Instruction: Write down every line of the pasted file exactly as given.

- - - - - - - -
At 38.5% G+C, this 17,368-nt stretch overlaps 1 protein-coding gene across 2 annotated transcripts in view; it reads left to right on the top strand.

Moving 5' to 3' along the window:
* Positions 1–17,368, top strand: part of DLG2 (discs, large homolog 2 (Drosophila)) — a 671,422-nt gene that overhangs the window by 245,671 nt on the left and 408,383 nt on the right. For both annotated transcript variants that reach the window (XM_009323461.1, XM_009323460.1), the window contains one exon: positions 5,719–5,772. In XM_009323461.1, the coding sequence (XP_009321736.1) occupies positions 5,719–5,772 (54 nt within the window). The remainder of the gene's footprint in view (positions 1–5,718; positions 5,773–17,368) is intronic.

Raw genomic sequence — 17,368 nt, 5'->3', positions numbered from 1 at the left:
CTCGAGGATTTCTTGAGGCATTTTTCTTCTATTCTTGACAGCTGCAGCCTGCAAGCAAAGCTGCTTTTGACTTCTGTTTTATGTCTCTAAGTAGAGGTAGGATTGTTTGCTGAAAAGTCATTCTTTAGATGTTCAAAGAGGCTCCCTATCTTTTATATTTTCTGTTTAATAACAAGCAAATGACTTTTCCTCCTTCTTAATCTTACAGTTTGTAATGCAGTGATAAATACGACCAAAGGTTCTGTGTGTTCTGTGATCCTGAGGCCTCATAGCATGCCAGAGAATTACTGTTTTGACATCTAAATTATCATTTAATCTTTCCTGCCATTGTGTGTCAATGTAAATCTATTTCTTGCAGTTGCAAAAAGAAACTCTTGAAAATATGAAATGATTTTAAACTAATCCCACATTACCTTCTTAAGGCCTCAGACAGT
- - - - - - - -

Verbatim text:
At 38.5% G+C, this 17,368-nt stretch overlaps 1 protein-coding gene across 2 annotated transcripts in view; it reads left to right on the top strand.

Moving 5' to 3' along the window:
* Positions 1–17,368, top strand: part of DLG2 (discs, large homolog 2 (Drosophila)) — a 671,422-nt gene that overhangs the window by 245,671 nt on the left and 408,383 nt on the right. For both annotated transcript variants that reach the window (XM_009323461.1, XM_009323460.1), the window contains one exon: positions 5,719–5,772. In XM_009323461.1, the coding sequence (XP_009321736.1) occupies positions 5,719–5,772 (54 nt within the window). The remainder of the gene's footprint in view (positions 1–5,718; positions 5,773–17,368) is intronic.

Raw genomic sequence — 17,368 nt, 5'->3', positions numbered from 1 at the left:
CTCGAGGATTTCTTGAGGCATTTTTCTTCTATTCTTGACAGCTGCAGCCTGCAAGCAAAGCTGCTTTTGACTTCTGTTTTATGTCTCTAAGTAGAGGTAGGATTGTTTGCTGAAAAGTCATTCTTTAGATGTTCAAAGAGGCTCCCTATCTTTTATATTTTCTGTTTAATAACAAGCAAATGACTTTTCCTCCTTCTTAATCTTACAGTTTGTAATGCAGTGATAAATACGACCAAAGGTTCTGTGTGTTCTGTGATCCTGAGGCCTCATAGCATGCCAGAGAATTACTGTTTTGACATCTAAATTATCATTTAATCTTTCCTGCCATTGTGTGTCAATGTAAATCTATTTCTTGCAGTTGCAAAAAGAAACTCTTGAAAATATGAAATGATTTTAAACTAATCCCACATTACCTTCTTAAGGCCTCAGACAGT